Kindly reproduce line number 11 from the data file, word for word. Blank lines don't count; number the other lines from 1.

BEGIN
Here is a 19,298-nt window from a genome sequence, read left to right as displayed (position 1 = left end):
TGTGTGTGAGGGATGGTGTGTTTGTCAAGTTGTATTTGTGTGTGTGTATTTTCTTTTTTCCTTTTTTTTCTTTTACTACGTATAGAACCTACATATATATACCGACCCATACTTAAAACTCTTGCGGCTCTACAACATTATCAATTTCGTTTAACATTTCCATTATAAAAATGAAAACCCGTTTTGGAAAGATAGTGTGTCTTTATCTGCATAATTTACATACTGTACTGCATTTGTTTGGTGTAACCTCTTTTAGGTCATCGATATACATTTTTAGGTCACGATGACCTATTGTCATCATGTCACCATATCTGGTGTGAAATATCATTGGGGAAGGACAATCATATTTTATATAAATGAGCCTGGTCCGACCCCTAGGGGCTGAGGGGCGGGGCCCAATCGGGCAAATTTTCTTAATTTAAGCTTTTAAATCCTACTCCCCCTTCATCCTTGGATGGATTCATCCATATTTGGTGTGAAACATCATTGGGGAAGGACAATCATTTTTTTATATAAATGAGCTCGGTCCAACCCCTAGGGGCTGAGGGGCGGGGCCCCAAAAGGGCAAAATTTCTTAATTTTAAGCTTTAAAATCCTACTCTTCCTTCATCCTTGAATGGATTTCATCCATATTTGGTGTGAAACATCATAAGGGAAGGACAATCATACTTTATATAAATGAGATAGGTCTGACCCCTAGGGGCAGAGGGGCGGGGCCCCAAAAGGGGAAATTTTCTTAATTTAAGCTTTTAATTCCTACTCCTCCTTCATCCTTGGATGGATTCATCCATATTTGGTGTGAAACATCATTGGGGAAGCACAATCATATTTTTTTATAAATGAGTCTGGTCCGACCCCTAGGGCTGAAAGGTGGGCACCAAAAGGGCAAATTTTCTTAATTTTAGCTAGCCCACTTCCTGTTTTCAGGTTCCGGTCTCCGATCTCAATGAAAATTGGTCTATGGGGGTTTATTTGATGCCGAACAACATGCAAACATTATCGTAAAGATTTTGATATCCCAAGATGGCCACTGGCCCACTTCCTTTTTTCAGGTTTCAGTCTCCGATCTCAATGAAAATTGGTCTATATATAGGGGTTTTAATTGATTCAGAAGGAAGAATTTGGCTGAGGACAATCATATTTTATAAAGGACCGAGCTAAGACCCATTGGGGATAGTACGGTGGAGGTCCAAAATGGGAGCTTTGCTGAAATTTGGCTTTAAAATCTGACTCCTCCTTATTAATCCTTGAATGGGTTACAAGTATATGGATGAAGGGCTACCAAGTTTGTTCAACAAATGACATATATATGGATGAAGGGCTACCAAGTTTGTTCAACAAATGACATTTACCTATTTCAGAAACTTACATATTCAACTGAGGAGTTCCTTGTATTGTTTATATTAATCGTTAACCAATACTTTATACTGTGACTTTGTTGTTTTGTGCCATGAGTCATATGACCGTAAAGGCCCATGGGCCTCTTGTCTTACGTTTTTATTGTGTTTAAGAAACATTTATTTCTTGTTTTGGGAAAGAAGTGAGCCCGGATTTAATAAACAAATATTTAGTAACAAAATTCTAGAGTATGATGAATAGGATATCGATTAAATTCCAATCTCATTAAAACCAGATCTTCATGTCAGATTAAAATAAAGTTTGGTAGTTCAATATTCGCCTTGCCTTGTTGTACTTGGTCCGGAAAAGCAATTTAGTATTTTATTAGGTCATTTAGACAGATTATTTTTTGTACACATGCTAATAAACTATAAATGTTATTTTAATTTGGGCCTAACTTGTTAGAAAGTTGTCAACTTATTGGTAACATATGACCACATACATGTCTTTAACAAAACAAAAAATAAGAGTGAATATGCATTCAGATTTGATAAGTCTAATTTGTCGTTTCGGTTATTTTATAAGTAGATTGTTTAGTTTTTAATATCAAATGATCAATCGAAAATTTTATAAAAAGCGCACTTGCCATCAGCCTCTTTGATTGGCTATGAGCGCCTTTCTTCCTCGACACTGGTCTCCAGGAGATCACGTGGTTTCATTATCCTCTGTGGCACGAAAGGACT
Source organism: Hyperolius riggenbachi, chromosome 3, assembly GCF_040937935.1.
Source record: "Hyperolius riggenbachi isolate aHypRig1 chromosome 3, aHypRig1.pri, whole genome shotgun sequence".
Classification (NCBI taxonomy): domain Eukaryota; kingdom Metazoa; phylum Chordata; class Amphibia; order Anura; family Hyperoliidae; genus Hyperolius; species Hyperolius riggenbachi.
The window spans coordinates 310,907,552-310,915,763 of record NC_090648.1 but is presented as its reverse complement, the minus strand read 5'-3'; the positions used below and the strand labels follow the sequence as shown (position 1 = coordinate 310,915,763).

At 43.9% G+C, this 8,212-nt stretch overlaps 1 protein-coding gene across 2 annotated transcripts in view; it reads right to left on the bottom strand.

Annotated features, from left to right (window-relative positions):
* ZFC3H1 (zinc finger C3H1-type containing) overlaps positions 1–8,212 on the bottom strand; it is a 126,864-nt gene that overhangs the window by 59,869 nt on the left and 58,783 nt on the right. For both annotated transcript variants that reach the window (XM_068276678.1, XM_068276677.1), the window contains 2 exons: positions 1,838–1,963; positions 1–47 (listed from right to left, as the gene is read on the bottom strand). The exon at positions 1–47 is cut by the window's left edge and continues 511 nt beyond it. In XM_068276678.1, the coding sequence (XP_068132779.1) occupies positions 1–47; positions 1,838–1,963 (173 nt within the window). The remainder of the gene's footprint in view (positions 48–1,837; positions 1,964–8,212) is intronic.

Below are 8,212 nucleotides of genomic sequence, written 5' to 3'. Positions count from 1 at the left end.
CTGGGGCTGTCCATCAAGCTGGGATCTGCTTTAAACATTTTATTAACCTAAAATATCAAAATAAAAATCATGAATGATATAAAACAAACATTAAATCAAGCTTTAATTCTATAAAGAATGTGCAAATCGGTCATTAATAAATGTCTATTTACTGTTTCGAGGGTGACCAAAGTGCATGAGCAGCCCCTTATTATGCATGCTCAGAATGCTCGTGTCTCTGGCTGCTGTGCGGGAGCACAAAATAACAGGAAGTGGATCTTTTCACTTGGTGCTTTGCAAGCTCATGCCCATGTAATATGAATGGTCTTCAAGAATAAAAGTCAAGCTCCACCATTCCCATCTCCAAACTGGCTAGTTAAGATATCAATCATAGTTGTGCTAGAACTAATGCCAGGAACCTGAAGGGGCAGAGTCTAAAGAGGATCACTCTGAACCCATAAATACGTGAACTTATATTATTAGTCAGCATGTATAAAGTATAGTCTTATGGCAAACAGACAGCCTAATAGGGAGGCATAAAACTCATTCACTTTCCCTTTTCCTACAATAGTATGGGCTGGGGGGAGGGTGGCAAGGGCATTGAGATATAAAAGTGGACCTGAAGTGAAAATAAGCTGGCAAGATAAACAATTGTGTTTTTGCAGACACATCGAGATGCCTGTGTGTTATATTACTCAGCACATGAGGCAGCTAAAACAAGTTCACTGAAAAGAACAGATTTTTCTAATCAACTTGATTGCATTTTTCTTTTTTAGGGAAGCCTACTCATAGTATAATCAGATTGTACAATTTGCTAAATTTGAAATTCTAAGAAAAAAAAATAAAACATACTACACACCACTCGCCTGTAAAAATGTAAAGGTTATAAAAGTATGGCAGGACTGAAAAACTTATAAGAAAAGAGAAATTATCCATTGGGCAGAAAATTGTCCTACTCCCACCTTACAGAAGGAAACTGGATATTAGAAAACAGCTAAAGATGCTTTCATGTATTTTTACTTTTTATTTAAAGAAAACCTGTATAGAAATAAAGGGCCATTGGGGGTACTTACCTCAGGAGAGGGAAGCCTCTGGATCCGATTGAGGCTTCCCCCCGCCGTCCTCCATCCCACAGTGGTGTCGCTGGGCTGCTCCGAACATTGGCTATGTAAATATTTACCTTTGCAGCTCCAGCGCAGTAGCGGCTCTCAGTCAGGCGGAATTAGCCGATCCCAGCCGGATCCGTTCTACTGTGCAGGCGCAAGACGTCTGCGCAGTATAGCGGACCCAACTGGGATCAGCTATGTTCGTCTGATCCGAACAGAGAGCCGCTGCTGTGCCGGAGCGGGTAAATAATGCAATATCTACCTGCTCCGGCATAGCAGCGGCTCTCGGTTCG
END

CTGGGGCTGTCCATCAAGCTGGGATCTGCTTTAAACATTTTATTAACCTAAAATATCAAAATAAAAATCATGAATGATATAAAACAAACATTAAATCAAGCTTTAATTCTATAAAGAATGTGCAAATCGGTCATTAATAAATGTCTATTTACTGTTTCGAGGGTGACCAAAGTGCATGAGCAGCCCCTTATTATGCATGCTCAGAATGCTCGTGTCTCTGGCTGCTGTGCGGGAGCACAAAATAACAGGAAGTGGATCTTTTCACTTGGTGCTTTGCAAGCTCATGCCCATGTAATATGAATGGTCTTCAAGAATAAAAGTCAAGCTCCACCATTCCCATCTCCAAACTGGCTAGTTAAGATATCAATCATAGTTGTGCTAGAACTAATGCCAGGAACCTGAAGGGGCAGAGTCTAAAGAGGATCACTCTGAACCCATAAATACGTGAACTTATATTATTAGTCAGCATGTATAAAGTATAGTCTTATGGCAAACAGACAGCCTAATAGGGAGGCATAAAACTCATTCACTTTCCCTTTTCCTACAATAGTATGGGCTGGGGGGAGGGTGGCAAGGGCATTGAGATATAAAAGTGGACCTGAAGTGAAAATAAGCTGGCAAGATAAACAATTGTGTTTTTGCAGACACATCGAGATGCCTGTGTGTTATATTACTCAGCACATGAGGCAGCTAAAACAAGTTCACTGAAAAGAACAGATTTTTCTAATCAACTTGATTGCATTTTTCTTTTTTAGGGAAGCCTACTCATAGTATAATCAGATTGTACAATTTGCTAAATTTGAAATTCTAAGAAAAAAAAATAAAACATACTACACACCACTCGCCTGTAAAAATGTAAAGGTTATAAAAGTATGGCAGGACTGAAAAACTTATAAGAAAAGAGAAATTATCCATTGGGCAGAAAATTGTCCTACTCCCACCTTACAGAAGGAAACTGGATATTAGAAAACAGCTAAAGATGCTTTCATGTATTTTTACTTTTTATTTAAAGAAAACCTGTATAGAAATAAAGGGCCATTGGGGGTACTTACCTCAGGAGAGGGAAGCCTCTGGATCCGATTGAGGCTTCCCCCCGCCGTCCTCCATCCCACAGTGGTGTCGCTGGGCTGCTCCGAACATTGGCTATGTAAATATTTACCTTTGCAGCTCCAGCGCAGTAGCGGCTCTCAGTCAGGCGGAATTAGCCGATCCCAGCCGGATCCGTTCTACTGTGCAGGCGCAAGACGTCTGCGCAGTATAGCGGACCCAACTGGGATCAGCTATGTTCGTCTGATCCGAACAGAGAGCCGCTGCTGTGCCGGAGCGGGTAAATAATGCAATATCTACCTGCTCCGGCATAGCAGCGGCTCTCGGTTCG